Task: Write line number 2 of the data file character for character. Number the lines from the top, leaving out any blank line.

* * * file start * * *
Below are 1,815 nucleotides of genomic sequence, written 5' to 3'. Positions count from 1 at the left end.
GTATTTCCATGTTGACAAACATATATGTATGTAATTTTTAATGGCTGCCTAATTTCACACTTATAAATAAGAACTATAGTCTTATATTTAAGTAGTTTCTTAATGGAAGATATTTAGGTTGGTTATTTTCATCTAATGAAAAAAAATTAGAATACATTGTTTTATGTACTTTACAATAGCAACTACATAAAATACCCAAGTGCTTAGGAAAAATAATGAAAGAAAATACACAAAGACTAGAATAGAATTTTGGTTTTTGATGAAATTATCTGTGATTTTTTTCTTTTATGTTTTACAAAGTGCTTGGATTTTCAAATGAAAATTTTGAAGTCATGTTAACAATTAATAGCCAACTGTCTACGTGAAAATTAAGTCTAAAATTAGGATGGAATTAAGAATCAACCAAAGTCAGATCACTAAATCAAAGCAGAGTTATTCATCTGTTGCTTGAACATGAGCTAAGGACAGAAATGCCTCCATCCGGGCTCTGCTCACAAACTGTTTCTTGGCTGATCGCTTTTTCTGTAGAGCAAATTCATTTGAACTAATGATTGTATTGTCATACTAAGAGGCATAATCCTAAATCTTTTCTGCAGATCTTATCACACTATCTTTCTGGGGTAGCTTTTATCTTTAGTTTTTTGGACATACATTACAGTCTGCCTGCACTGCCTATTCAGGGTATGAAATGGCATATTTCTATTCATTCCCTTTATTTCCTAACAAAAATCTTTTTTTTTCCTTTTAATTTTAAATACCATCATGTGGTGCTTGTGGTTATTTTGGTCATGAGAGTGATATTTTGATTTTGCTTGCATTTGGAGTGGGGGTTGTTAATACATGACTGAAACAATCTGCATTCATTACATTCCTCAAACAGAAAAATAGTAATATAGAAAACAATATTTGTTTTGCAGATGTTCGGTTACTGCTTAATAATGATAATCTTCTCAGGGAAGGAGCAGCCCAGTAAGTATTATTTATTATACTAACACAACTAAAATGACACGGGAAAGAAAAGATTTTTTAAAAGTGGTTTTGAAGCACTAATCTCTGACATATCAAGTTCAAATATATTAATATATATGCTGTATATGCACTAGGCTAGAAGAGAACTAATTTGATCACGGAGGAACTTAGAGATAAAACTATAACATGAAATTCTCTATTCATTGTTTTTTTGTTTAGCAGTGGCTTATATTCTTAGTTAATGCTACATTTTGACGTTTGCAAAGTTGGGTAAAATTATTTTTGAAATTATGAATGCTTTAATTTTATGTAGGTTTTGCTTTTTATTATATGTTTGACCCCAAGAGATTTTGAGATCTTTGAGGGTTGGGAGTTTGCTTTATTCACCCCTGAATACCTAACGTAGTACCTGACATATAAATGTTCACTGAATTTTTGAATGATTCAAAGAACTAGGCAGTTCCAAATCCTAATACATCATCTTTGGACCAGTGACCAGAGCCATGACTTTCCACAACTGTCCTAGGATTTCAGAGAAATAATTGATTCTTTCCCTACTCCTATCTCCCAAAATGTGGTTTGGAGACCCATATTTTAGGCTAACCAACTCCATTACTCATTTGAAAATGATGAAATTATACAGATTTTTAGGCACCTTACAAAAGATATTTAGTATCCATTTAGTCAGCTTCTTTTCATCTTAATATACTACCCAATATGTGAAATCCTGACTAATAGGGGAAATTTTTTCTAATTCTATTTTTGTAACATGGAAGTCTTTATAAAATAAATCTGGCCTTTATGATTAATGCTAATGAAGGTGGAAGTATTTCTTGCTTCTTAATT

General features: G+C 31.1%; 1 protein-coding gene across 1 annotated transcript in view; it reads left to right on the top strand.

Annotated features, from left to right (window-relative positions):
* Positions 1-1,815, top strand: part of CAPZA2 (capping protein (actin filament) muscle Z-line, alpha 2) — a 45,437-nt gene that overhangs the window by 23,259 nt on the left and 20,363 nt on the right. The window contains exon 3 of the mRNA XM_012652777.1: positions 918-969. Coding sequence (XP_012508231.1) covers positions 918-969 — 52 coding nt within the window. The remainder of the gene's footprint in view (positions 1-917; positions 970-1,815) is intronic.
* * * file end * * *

GTATTTCCATGTTGACAAACATATATGTATGTAATTTTTAATGGCTGCCTAATTTCACACTTATAAATAAGAACTATAGTCTTATATTTAAGTAGTTTCTTAATGGAAGATATTTAGGTTGGTTATTTTCATCTAATGAAAAAAAATTAGAATACATTGTTTTATGTACTTTACAATAGCAACTACATAAAATACCCAAGTGCTTAGGAAAAATAATGAAAGAAAATACACAAAGACTAGAATAGAATTTTGGTTTTTGATGAAATTATCTGTGATTTTTTTCTTTTATGTTTTACAAAGTGCTTGGATTTTCAAATGAAAATTTTGAAGTCATGTTAACAATTAATAGCCAACTGTCTACGTGAAAATTAAGTCTAAAATTAGGATGGAATTAAGAATCAACCAAAGTCAGATCACTAAATCAAAGCAGAGTTATTCATCTGTTGCTTGAACATGAGCTAAGGACAGAAATGCCTCCATCCGGGCTCTGCTCACAAACTGTTTCTTGGCTGATCGCTTTTTCTGTAGAGCAAATTCATTTGAACTAATGATTGTATTGTCATACTAAGAGGCATAATCCTAAATCTTTTCTGCAGATCTTATCACACTATCTTTCTGGGGTAGCTTTTATCTTTAGTTTTTTGGACATACATTACAGTCTGCCTGCACTGCCTATTCAGGGTATGAAATGGCATATTTCTATTCATTCCCTTTATTTCCTAACAAAAATCTTTTTTTTTCCTTTTAATTTTAAATACCATCATGTGGTGCTTGTGGTTATTTTGGTCATGAGAGTGATATTTTGATTTTGCTTGCATTTGGAGTGGGGGTTGTTAATACATGACTGAAACAATCTGCATTCATTACATTCCTCAAACAGAAAAATAGTAATATAGAAAACAATATTTGTTTTGCAGATGTTCGGTTACTGCTTAATAATGATAATCTTCTCAGGGAAGGAGCAGCCCAGTAAGTATTATTTATTATACTAACACAACTAAAATGACACGGGAAAGAAAAGATTTTTTAAAAGTGGTTTTGAAGCACTAATCTCTGACATATCAAGTTCAAATATATTAATATATATGCTGTATATGCACTAGGCTAGAAGAGAACTAATTTGATCACGGAGGAACTTAGAGATAAAACTATAACATGAAATTCTCTATTCATTGTTTTTTTGTTTAGCAGTGGCTTATATTCTTAGTTAATGCTACATTTTGACGTTTGCAAAGTTGGGTAAAATTATTTTTGAAATTATGAATGCTTTAATTTTATGTAGGTTTTGCTTTTTATTATATGTTTGACCCCAAGAGATTTTGAGATCTTTGAGGGTTGGGAGTTTGCTTTATTCACCCCTGAATACCTAACGTAGTACCTGACATATAAATGTTCACTGAATTTTTGAATGATTCAAAGAACTAGGCAGTTCCAAATCCTAATACATCATCTTTGGACCAGTGACCAGAGCCATGACTTTCCACAACTGTCCTAGGATTTCAGAGAAATAATTGATTCTTTCCCTACTCCTATCTCCCAAAATGTGGTTTGGAGACCCATATTTTAGGCTAACCAACTCCATTACTCATTTGAAAATGATGAAATTATACAGATTTTTAGGCACCTTACAAAAGATATTTAGTATCCATTTAGTCAGCTTCTTTTCATCTTAATATACTACCCAATATGTGAAATCCTGACTAATAGGGGAAATTTTTTCTAATTCTATTTTTGTAACATGGAAGTCTTTATAAAATAAATCTGGCCTTTATGATTAATGCTAATGAAGGTGGAAGTATTTCTTGCTTCTTAATT